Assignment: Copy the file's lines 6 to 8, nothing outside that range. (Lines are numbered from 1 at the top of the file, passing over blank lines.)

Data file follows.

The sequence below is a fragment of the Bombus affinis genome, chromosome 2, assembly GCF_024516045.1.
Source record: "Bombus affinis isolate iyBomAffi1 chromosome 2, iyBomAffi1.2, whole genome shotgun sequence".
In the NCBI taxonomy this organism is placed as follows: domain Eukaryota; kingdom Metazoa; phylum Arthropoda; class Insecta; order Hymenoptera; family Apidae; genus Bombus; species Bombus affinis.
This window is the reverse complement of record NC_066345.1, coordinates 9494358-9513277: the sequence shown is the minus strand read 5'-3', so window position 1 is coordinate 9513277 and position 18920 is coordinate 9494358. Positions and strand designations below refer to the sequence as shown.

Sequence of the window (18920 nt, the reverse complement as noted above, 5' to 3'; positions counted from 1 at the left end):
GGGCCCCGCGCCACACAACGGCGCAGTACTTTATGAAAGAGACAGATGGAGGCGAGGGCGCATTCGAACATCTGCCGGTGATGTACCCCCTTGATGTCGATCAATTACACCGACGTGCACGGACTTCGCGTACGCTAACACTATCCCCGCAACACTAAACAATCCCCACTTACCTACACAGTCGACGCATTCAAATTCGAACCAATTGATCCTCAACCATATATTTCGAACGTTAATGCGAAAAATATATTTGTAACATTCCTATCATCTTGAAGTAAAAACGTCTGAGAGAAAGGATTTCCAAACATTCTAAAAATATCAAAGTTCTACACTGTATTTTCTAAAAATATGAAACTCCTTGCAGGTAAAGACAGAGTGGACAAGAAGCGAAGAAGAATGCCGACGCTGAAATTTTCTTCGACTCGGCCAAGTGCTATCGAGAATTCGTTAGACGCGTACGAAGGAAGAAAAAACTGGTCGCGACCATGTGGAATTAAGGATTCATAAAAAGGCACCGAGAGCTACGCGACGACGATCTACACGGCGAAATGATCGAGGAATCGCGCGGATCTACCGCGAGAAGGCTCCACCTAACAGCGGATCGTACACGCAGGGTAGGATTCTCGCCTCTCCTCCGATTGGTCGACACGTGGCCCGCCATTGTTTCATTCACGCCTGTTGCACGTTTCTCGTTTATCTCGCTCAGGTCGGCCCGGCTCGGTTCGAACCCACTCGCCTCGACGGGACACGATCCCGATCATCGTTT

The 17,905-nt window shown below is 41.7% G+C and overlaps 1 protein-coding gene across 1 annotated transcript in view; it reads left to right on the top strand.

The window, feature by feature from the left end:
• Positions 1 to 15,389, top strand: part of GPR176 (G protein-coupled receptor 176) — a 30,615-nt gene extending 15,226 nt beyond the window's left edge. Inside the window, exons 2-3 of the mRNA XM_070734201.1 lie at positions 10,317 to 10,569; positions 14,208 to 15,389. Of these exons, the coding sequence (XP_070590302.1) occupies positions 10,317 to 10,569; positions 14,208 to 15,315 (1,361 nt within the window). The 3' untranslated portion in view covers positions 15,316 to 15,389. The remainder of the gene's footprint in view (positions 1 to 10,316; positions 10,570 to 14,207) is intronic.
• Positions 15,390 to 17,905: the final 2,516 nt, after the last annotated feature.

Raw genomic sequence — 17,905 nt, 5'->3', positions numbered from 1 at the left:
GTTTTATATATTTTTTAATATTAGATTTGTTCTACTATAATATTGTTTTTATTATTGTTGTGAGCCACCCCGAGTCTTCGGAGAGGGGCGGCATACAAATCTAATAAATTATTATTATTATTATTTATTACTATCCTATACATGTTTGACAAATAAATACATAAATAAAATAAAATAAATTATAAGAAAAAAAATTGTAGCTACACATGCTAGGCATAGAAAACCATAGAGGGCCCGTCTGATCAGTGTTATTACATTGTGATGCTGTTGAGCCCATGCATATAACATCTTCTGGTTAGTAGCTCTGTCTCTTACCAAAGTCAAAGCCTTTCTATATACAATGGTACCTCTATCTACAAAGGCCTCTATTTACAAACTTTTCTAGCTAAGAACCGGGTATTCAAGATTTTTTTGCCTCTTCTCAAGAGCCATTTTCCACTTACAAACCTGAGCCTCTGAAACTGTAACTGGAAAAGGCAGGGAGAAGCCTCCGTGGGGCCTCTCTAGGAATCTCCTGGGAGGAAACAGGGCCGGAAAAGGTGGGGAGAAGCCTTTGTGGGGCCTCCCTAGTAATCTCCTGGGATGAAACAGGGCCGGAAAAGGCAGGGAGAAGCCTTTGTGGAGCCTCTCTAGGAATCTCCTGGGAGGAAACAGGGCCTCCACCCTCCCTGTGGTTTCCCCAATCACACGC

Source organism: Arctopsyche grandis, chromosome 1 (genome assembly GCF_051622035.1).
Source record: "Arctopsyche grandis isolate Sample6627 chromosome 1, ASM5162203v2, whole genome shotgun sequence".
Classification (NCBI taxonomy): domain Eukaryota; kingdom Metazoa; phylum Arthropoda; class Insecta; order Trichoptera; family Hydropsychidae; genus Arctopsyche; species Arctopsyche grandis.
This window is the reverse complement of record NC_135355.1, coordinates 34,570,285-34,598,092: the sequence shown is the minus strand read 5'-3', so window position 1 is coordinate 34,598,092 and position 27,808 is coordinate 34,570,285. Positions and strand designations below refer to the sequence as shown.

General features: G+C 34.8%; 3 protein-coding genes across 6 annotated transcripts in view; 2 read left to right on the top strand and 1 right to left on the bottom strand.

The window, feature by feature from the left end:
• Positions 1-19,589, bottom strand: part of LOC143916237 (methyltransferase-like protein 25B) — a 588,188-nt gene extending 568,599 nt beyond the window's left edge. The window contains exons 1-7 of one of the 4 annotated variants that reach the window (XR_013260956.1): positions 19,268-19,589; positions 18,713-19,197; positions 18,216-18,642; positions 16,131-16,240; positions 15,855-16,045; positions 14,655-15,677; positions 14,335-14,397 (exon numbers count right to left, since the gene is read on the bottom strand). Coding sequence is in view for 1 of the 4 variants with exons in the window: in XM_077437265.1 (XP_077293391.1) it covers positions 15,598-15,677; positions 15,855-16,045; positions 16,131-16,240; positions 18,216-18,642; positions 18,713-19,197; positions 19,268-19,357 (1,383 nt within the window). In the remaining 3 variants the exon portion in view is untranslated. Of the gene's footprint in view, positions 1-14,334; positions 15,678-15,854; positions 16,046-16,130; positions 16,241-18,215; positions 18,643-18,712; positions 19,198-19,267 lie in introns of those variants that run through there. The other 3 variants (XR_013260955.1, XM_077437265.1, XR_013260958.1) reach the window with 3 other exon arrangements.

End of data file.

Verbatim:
GGGCCCCGCGCCACACAACGGCGCAGTACTTTATGAAAGAGACAGATGGAGGCGAGGGCGCATTCGAACATCTGCCGGTGATGTACCCCCTTGATGTCGATCAATTACACCGACGTGCACGGACTTCGCGTACGCTAACACTATCCCCGCAACACTAAACAATCCCCACTTACCTACACAGTCGACGCATTCAAATTCGAACCAATTGATCCTCAACCATATATTTCGAACGTTAATGCGAAAAATATATTTGTAACATTCCTATCATCTTGAAGTAAAAACGTCTGAGAGAAAGGATTTCCAAACATTCTAAAAATATCAAAGTTCTACACTGTATTTTCTAAAAATATGAAACTCCTTGCAGGTAAAGACAGAGTGGACAAGAAGCGAAGAAGAATGCCGACGCTGAAATTTTCTTCGACTCGGCCAAGTGCTATCGAGAATTCGTTAGACGCGTACGAAGGAAGAAAAAACTGGTCGCGACCATGTGGAATTAAGGATTCATAAAAAGGCACCGAGAGCTACGCGACGACGATCTACACGGCGAAATGATCGAGGAATCGCGCGGATCTACCGCGAGAAGGCTCCACCTAACAGCGGATCGTACACGCAGGGTAGGATTCTCGCCTCTCCTCCGATTGGTCGACACGTGGCCCGCCATTGTTTCATTCACGCCTGTTGCACGTTTCTCGTTTATCTCGCTCAGGTCGGCCCGGCTCGGTTCGAACCCACTCGCCTCGACGGGACACGATCCCGATCATCGTTT

The 17,905-nt window shown below is 41.7% G+C and overlaps 1 protein-coding gene across 1 annotated transcript in view; it reads left to right on the top strand.

The window, feature by feature from the left end: